The spherical agglomeration process provides an attractive method for the cleaning and recovery of fine coals in the form of compact oil-bonded pellets. In treating a washery effluent containing 50% minus 20 micron material by this technique, the slurry was first mixed under vigorous agitation with oil to deash and dewater the fine coal. The flocculated coal pulp was then formed into larger agglomerates on a modified balling disc. The operation of a semi-pilot scale process is described and an analysis of some of the operating and system variables is given. A semi-theoretical expression to predict the final agglomerate size under various conditions is derived and compared with the experimental data.
Fine Coal Treatment Processes
Most coal cleaning methods depend upon the density difference between coal and its impurities to effect separation. These gravity concentration methods, however, are not practical for particles finer than about 100 mesh and cleaning methods dependent upon the differences in the surface chemistry of coal and foreign matter are used for the finer sizes.
Whereas surface treatment chemicals are used in very small quantities in the flotation of coal, these extremely fine sizes may be removed from suspension only if quite large quantities of oil (5 to 50% of the solids feed) are agitated with the slurry. Two such bulk oil processes have previously been described. In the Trent process powdered coal, water and about 30% oil are beat together to form an “amalgam” of cleaned coal. In the Convertol process 3 to 10% oil is mixed with the slurry under vigorous agitation and the product is discharged directly to a high speed screen (60 to 80 mesh) centrifuge for dewatering. These bulk oil processes produce fine, flocculated concentrates and an important aspect is the question of the dewatering and disposal of this material. For example, one disadvantage of the Convertol process is loss of coal recovery due to a gradual increase in the size of the centrifuge screen perforations caused by wear after relatively small throughputs.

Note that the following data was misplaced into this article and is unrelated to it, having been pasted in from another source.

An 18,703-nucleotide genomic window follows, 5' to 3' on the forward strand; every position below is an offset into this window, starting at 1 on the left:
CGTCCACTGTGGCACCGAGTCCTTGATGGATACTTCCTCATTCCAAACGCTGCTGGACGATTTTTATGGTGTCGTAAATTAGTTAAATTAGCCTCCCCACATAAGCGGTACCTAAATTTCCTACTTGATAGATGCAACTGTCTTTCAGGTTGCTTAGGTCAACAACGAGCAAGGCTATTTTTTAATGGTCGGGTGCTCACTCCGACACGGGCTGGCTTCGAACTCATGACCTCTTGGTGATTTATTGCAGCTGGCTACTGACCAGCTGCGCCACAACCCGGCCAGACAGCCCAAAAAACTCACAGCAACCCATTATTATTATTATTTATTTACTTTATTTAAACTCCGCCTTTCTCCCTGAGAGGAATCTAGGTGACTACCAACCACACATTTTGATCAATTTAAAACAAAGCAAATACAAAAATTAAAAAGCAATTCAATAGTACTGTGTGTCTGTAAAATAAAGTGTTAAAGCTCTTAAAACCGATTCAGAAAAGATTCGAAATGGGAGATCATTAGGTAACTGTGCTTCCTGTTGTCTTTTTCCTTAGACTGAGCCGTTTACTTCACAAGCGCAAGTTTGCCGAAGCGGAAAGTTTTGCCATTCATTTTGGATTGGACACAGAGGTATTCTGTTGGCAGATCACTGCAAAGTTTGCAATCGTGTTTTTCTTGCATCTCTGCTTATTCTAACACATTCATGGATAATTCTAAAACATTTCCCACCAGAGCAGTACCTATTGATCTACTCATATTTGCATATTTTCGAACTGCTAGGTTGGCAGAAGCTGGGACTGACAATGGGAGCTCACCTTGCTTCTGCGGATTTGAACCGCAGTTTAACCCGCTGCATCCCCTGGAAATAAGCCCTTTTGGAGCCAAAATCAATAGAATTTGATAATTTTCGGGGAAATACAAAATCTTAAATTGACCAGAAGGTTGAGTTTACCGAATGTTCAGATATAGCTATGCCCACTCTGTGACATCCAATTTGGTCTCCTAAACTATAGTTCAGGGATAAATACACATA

A number of batch tests were performed in a high speed blender (capacity 1000 ml.) to provide data for the design of a continuous process. Variables studied included the type of oil and concentration and level of agitation and contact time in the mixer. The coal slurry to be treated was agitated for approximately one minute and the required amount of oil was then added. Agitation was continued for a further 10 minutes and the mixture was then poured onto a 100 mesh screen to allow the water containing the ash component to drain through while retaining the agglomerated coal. The flocculated product was washed with 500 ml. of water and dried.
All experiments were performed with a 10% W/V coal slurry since this concentration was considered typical of a wash plant effluent. The coal slurry was stored, under agitation, in a 45 gal. drum and was pumped together with 28% Varsol based on the weight of dry coal to a mixing vessel. The mixing vessel was fabricated from stainless steel and was 9 in. diameter by 8½ in. high with a capacity of 8.8 1. to the overflow spout. Coal slurry was normally pumped at 500 ml. per minute leading to an average residence time in the mixer of 17 to 18 minutes. Since oil/coal contacting was complete in about 5 minutes, it is felt that the slurry feed rate could be, at least, doubled with no effect on product grade and recovery.
During these continuous runs, combustible recovery was in the range of 83% to 91%, ash content was 5-6% for the pellets and 60%-70% for the underflow from the float-sink tank. Pellets ¼ in. diameter held approximately 12% surface moisture leaving the disc and air dried overnight to less than ½% moisture.